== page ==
BWW Review: THE GIRL ON THE TRAIN, Theatre Royal, Glasgow

BWW Review: THE GIRL ON THE TRAIN, Theatre Royal, GlasgowBWW Review: THE GIRL ON THE TRAIN, Theatre Royal, Glasgow

Based on the bestselling 2015 novel by Paula Hawkins The Girl On The Train is a thriller that centres around what one woman notices on her daily commute. Rachel Watson is going through a lot of personal struggles and she notices a couple in a garden near her old house which her train passes. She gives them nicknames and makes up a background story for their relationship and then discovers that the woman (Megan) has been reported missing. Rachel attempts to get close to her husband in order to find out what happened to her and struggles to remember anything she might have seen that could help.

This play was one that I was particularly excited to see, having been a big fan of the novel. In 2016 The Girl On The Train was adapted into a film but I always took issue to the changes that had been made- particularly changing the setting from London to New York. The stage version remains true to the original text which I really loved.

Samantha Womack is excellent as Rachel. In the first act we see her clinging to her vodka-filled water bottle as if her life depends on it but coming into her own later on as the fog begins to clear and she starts to trust her own memories of the night that Megan vanished.

One of the many things that I love about theatre is how subtle touch can make such an impact. At first when we see Megan, she is a carefree woman in a vampish red dress but as the story unfolds and we learn more about the darkness in her life- black begins to creep into the costume design. There are so many thrillers where the victims are represented as one dimensional characters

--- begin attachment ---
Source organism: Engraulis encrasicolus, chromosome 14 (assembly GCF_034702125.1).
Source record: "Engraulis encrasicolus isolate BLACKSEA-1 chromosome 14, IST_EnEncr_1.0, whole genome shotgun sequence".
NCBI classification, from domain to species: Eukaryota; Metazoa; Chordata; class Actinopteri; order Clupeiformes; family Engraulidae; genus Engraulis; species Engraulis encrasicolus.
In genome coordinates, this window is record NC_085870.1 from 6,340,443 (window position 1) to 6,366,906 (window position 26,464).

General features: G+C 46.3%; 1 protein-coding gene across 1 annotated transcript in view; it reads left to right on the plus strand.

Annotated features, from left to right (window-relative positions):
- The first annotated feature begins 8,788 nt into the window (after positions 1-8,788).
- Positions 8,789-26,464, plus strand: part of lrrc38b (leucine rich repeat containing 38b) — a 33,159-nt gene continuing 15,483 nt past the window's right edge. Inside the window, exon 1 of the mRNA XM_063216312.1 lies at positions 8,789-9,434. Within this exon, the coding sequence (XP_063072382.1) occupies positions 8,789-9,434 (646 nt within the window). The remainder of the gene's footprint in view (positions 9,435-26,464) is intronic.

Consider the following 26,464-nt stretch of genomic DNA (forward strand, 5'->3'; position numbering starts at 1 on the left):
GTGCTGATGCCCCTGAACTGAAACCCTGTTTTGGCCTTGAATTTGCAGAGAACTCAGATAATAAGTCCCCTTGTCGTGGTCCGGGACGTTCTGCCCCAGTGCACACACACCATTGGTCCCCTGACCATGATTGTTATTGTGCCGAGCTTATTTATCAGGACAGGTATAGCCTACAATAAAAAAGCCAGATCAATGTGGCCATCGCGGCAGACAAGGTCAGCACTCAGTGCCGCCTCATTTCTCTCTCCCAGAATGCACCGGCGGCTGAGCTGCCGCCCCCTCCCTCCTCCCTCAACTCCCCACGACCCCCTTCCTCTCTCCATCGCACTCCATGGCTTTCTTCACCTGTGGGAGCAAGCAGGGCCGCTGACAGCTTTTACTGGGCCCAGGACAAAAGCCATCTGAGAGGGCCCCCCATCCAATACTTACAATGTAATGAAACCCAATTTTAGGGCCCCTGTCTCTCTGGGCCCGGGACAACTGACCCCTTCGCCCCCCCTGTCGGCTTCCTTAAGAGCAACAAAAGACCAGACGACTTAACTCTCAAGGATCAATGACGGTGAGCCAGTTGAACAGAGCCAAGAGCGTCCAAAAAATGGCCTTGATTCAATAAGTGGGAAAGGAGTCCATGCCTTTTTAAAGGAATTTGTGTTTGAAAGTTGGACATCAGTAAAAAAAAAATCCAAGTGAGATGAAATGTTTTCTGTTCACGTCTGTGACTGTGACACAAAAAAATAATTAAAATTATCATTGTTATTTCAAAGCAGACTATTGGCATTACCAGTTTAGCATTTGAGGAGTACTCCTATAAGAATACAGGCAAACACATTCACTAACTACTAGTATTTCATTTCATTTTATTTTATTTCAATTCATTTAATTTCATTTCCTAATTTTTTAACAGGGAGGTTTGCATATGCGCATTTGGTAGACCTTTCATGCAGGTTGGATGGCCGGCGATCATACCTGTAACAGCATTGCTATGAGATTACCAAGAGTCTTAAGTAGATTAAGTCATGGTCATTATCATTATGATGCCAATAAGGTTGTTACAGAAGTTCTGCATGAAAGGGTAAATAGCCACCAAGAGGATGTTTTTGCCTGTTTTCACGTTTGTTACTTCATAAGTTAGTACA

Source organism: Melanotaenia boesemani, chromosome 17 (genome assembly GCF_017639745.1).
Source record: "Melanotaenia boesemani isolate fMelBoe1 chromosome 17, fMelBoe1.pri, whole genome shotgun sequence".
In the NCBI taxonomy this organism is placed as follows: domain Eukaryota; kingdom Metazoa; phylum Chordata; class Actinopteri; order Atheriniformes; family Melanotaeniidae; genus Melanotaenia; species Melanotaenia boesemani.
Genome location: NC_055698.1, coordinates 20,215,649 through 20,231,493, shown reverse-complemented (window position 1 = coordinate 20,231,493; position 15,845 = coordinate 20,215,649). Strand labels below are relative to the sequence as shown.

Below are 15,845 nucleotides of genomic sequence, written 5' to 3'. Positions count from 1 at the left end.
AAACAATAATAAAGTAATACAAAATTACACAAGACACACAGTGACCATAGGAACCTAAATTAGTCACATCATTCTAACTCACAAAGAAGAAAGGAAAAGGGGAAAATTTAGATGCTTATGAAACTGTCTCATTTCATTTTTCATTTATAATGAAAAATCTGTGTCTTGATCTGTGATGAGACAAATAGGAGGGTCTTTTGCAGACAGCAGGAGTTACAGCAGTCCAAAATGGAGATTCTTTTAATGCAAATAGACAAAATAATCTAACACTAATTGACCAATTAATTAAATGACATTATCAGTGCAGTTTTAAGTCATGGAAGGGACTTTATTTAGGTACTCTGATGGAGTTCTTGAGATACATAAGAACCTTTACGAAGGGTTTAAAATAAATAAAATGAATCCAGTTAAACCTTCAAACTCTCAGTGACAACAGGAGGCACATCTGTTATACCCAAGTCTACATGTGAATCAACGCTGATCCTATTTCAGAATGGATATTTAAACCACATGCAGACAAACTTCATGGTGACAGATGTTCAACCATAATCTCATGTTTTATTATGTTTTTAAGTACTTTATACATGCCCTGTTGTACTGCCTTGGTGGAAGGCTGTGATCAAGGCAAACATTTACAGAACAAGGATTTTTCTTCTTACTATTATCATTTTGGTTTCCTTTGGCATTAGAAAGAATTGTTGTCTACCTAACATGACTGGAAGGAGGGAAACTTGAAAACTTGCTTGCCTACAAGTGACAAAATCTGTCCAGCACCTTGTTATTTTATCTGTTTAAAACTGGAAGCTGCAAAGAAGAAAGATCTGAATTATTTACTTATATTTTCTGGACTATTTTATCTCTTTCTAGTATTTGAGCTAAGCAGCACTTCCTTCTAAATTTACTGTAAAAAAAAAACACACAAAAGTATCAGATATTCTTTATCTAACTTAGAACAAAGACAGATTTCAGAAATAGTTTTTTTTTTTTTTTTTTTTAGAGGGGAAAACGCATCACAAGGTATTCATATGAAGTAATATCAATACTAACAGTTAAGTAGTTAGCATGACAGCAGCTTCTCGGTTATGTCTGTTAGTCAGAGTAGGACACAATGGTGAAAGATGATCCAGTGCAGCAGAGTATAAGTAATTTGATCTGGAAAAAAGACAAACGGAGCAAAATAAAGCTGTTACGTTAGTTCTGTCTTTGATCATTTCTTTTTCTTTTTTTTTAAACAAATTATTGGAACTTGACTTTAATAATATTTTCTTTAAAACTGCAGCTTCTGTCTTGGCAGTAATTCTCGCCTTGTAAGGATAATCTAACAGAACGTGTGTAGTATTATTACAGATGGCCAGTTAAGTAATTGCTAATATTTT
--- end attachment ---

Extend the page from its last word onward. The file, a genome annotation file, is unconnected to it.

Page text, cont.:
The staging for this play is excellent and incredibly atmospheric. It would have been easy to go over the top with the design train but the simplicity of having just the passing window feels far more effective. Jack Knowles' lighting design flickers and creates confusion as Rachel tries to unpack what she actually saw that night.

The Girl On The Train is credited with sparking the huge rise in psychological thriller novels and it is easy to see why it has been so popular. The twists and turns in this story are unpredictable and it keeps you guessing until the very end. This is a wonderful stage adaptation with sharp direction from Anthony Banks that creates suspense and certainly does the writing justice.

The Girl On The Train runs at the Theatre Royal, Glasgow until 20 April.

Photo credit: Manuel Harlan



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From This Author Natalie O'Donoghue

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